trained with the interval endurance method and the
walking group with the continuous endurance method.
Due to this flaw, it is not obvious whether the effects
are a result of using the XCO trainers or because of the
different training methods.
In summary, for NW, there are results available for
adults and several patient groups, but for XCO, the
research knowledge is very limited. Both the NW and
XCO studies solely included healthy adults up to
60 years old or specific patient groups; however, the
two endurance training alternatives, NW and XCO,
could be reasonable ways to positively influence the
endurance capacity of older adults aged 60 years and older,
as well as to prevent cardiovascular diseases, for example.
It is questionable whether these two different technique
models, with the dynamic activation of m.biceps brachii
and m.triceps brachii during NW, on the one hand, and
the isometric activation of these two muscles during XCO,
on the other hand, lead to similar effects on the endurance
capacity of older adults.
The aim of this study was to examine the physiological
effects of two endurance training alternatives (NW
versus XCO) on the endurance capacity of healthy
older adults (aged 60 years and older).
The study was conducted as a randomised controlled
longitudinal trial with two parallel training groups (NW
and XCO). Both groups completed 4 weeks of technical
instruction training followed by a 12-week endurance
training. The main assessments were measured prior to
(T1) and after (T2) the 12 weeks of endurance training.
The participants were randomised either to the NW
group using Nordic Walking poles or to the XCO group
using XCO trainers. Both groups obtained 4 weeks of
technical instruction training (twice a week for 60 min)
with their specific training tool (NW poles or XCO
trainers) prior to T1 to get familiar with the correct
technique and handling of their specific device. In
advance of their participation, all of the participants were
fully informed about the purpose and experimental
procedures of the study. All of the participants completed
consent forms. The participants were informed that all
data collected would be processed anonymously. The
study was conducted in the City of Cologne. The study
was conducted according to the Declaration of Helsinki.
The ethics committee at the German Sport University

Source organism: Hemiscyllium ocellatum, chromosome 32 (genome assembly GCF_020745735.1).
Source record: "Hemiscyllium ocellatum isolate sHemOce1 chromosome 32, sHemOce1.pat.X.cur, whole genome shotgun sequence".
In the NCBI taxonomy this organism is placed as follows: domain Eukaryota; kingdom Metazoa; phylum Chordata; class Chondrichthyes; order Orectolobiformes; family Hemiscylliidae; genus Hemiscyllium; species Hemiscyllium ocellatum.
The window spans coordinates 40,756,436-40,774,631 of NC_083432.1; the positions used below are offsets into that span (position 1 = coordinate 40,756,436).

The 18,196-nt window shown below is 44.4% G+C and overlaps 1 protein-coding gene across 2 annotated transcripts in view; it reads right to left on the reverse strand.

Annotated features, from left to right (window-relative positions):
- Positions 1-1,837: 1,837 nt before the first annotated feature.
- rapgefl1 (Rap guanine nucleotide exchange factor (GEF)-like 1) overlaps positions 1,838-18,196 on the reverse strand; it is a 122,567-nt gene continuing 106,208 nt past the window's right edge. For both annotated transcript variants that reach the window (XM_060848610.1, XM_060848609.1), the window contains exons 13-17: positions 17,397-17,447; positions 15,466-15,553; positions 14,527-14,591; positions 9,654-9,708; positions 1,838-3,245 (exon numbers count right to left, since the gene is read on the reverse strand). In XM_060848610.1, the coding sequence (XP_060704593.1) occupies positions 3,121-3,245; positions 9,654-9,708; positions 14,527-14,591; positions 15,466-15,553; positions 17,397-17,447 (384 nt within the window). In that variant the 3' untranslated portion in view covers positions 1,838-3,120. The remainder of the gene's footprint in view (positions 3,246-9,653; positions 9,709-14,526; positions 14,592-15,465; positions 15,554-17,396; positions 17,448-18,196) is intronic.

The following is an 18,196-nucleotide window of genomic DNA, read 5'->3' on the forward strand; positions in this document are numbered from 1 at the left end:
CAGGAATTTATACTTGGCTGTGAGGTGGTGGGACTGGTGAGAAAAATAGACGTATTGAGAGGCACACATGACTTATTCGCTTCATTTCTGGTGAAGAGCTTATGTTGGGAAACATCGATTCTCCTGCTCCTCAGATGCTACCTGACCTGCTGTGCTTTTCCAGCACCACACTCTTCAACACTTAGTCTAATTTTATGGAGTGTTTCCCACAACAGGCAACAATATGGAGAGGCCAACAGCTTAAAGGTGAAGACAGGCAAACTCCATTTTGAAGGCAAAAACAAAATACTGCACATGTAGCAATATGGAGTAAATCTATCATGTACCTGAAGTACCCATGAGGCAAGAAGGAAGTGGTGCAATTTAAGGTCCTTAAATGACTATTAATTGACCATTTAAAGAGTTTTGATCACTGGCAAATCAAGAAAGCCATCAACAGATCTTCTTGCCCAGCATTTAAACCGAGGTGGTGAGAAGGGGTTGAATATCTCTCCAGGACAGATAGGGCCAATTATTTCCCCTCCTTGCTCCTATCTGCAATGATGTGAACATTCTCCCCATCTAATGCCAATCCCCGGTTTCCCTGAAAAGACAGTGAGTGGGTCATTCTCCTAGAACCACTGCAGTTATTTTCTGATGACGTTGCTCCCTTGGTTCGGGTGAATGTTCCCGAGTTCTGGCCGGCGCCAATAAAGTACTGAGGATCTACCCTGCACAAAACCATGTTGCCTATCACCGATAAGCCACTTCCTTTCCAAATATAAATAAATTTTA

Cologne granted ethical approval.
Twenty-three older adults (9 men, 14 women) with a
mean age of 69.9 ± 5.4 years (mean body height:
1.68 ± 0.1 m; mean body mass: 77.3 ± 17.5 kg)
participated. The participants were recruited by
advertisements placed on web pages and in local newspapers,
and with flyers in Cologne. Detailed eligibility was
checked via a health questionnaire. Furthermore, the
physicians of potential participants had to provide them
with a medical clearance certificate confirming that
none of the following exclusion criteria were present
(cardiovascular disease, acute infections, renal or
hepatic problems, thrombophlebitis, disc prolapse during
the last year, unstable diabetes, neurological and
neuromuscular diseases, arterial hypertension, diagnosed gait
disorders, artificial joints, osteoporosis, need of walking
aids). Any experience in systematic NW or XCO
Walking within the past 12 months was also a given
exclusion criteria. After the completion of the study, all
participants obtained the possibility to continue
physical activity (endurance training) in a local cooperating
The first intervention phase consisted of 4 weeks of
technical instruction training (TIT; see Table 3 in the
Appendix) and 12 weeks of endurance training (ET; see
Table 4 in the Appendix), 2 sessions a week with at
least 1 day of rest in between sessions (Tuesday and
Thursday). Each session lasted 60 min. The NW group
trained 16 weeks with NW poles, and the XCO group
with XCO® trainers (FLEXI-SPORTS GmbH, Munich,
Germany). At the beginning of each session, there was
5–10 min of warm-up, which was followed by 40–
45 min of the main part of the training with the specific
content and 5–10 min of cool-down. TIT was
implemented to ensure the correct techniques of all of the
participants and to reduce bias in the endurance
fieldtesting results because of uneconomic techniques [
For ET, heart rate (HR) percentage areas were
individually prescribed for each participant (based on their peak
HR during the stress test = 100%). The individual peak
heart rate was taken from the exercise electrocardiogram
during a defined stress test on a cycling ergometer,
which was done by the physicians of the participants.
The peak HR represents the highest HR that was
observed during the stress test. Thus, training intensities
should be interpreted in that context. All of the
participants were equipped with POLAR® HR belts and RS400
monitors (POLAR, Kempele, Finland) during all ET
sessions to control and monitor their HR. Training
intensity was progressively increased over the 12 weeks of ET
(see Table 4 in the Appendix). At first, they started with
60% of their peak HR, this was progressively increased
ending with 85%.
Oxygen uptake (VO2) and energy consumption were
measured with a portable indirect calorimetric device
(MetaMax 3B®, Cortex, Germany) during an outdoor
lactate step test with progressively increasing walking
speeds. Every participant performed the test with the
assigned training tool, either NW poles or XCO trainers,
on a typical 400 m track and field running track with
five progressively increasing speeds (1.0 m/s, 1.2 m/s,